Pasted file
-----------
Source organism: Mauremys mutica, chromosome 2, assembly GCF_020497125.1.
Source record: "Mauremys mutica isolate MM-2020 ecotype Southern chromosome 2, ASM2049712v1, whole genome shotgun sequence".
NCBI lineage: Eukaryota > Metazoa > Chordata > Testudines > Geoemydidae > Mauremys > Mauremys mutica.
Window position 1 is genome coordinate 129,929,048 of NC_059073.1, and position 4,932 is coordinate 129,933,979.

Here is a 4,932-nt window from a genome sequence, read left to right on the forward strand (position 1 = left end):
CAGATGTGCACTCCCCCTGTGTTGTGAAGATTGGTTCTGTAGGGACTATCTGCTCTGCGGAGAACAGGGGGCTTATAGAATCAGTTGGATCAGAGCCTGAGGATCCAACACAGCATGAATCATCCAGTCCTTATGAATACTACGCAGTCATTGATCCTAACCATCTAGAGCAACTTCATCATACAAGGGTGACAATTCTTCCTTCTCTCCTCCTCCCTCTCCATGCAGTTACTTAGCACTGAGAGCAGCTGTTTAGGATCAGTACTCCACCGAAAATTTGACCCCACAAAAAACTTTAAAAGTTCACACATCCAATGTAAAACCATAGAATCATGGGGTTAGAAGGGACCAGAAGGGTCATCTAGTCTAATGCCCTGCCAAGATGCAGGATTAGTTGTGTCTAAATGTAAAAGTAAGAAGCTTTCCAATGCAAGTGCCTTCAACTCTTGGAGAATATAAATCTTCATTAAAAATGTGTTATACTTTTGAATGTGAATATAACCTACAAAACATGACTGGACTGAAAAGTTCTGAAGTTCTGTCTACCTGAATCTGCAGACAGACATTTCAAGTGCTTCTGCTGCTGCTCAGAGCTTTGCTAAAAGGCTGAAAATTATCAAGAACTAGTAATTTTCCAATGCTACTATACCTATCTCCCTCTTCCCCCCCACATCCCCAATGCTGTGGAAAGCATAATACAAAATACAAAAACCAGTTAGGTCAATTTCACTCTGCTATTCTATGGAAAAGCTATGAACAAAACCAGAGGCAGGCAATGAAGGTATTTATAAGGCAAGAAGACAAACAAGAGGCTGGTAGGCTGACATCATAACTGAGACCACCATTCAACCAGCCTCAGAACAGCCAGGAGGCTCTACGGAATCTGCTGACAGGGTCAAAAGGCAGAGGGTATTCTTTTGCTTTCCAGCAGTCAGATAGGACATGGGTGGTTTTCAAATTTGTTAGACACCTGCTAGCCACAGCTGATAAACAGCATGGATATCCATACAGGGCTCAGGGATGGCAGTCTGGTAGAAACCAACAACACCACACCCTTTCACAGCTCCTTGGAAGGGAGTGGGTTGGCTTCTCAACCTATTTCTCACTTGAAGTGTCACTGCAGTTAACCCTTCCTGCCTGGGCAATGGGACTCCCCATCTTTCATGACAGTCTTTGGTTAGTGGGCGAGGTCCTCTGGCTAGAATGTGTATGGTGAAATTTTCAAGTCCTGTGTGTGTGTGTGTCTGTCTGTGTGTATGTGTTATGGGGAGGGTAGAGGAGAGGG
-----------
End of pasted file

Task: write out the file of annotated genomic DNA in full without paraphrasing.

Source organism: Mauremys mutica, chromosome 2, assembly GCF_020497125.1.
Source record: "Mauremys mutica isolate MM-2020 ecotype Southern chromosome 2, ASM2049712v1, whole genome shotgun sequence".
NCBI lineage: Eukaryota > Metazoa > Chordata > Testudines > Geoemydidae > Mauremys > Mauremys mutica.
Window position 1 is genome coordinate 129,929,048 of NC_059073.1, and position 4,932 is coordinate 129,933,979.

Here is a 4,932-nt window from a genome sequence, read left to right on the forward strand (position 1 = left end):
CAGATGTGCACTCCCCCTGTGTTGTGAAGATTGGTTCTGTAGGGACTATCTGCTCTGCGGAGAACAGGGGGCTTATAGAATCAGTTGGATCAGAGCCTGAGGATCCAACACAGCATGAATCATCCAGTCCTTATGAATACTACGCAGTCATTGATCCTAACCATCTAGAGCAACTTCATCATACAAGGGTGACAATTCTTCCTTCTCTCCTCCTCCCTCTCCATGCAGTTACTTAGCACTGAGAGCAGCTGTTTAGGATCAGTACTCCACCGAAAATTTGACCCCACAAAAAACTTTAAAAGTTCACACATCCAATGTAAAACCATAGAATCATGGGGTTAGAAGGGACCAGAAGGGTCATCTAGTCTAATGCCCTGCCAAGATGCAGGATTAGTTGTGTCTAAATGTAAAAGTAAGAAGCTTTCCAATGCAAGTGCCTTCAACTCTTGGAGAATATAAATCTTCATTAAAAATGTGTTATACTTTTGAATGTGAATATAACCTACAAAACATGACTGGACTGAAAAGTTCTGAAGTTCTGTCTACCTGAATCTGCAGACAGACATTTCAAGTGCTTCTGCTGCTGCTCAGAGCTTTGCTAAAAGGCTGAAAATTATCAAGAACTAGTAATTTTCCAATGCTACTATACCTATCTCCCTCTTCCCCCCCACATCCCCAATGCTGTGGAAAGCATAATACAAAATACAAAAACCAGTTAGGTCAATTTCACTCTGCTATTCTATGGAAAAGCTATGAACAAAACCAGAGGCAGGCAATGAAGGTATTTATAAGGCAAGAAGACAAACAAGAGGCTGGTAGGCTGACATCATAACTGAGACCACCATTCAACCAGCCTCAGAACAGCCAGGAGGCTCTACGGAATCTGCTGACAGGGTCAAAAGGCAGAGGGTATTCTTTTGCTTTCCAGCAGTCAGATAGGACATGGGTGGTTTTCAAATTTGTTAGACACCTGCTAGCCACAGCTGATAAACAGCATGGATATCCATACAGGGCTCAGGGATGGCAGTCTGGTAGAAACCAACAACACCACACCCTTTCACAGCTCCTTGGAAGGGAGTGGGTTGGCTTCTCAACCTATTTCTCACTTGAAGTGTCACTGCAGTTAACCCTTCCTGCCTGGGCAATGGGACTCCCCATCTTTCATGACAGTCTTTGGTTAGTGGGCGAGGTCCTCTGGCTAGAATGTGTATGGTGAAATTTTCAAGTCCTGTGTGTGTGTGTGTCTGTCTGTGTGTATGTGTTATGGGGAGGGTAGAGGAGAGGG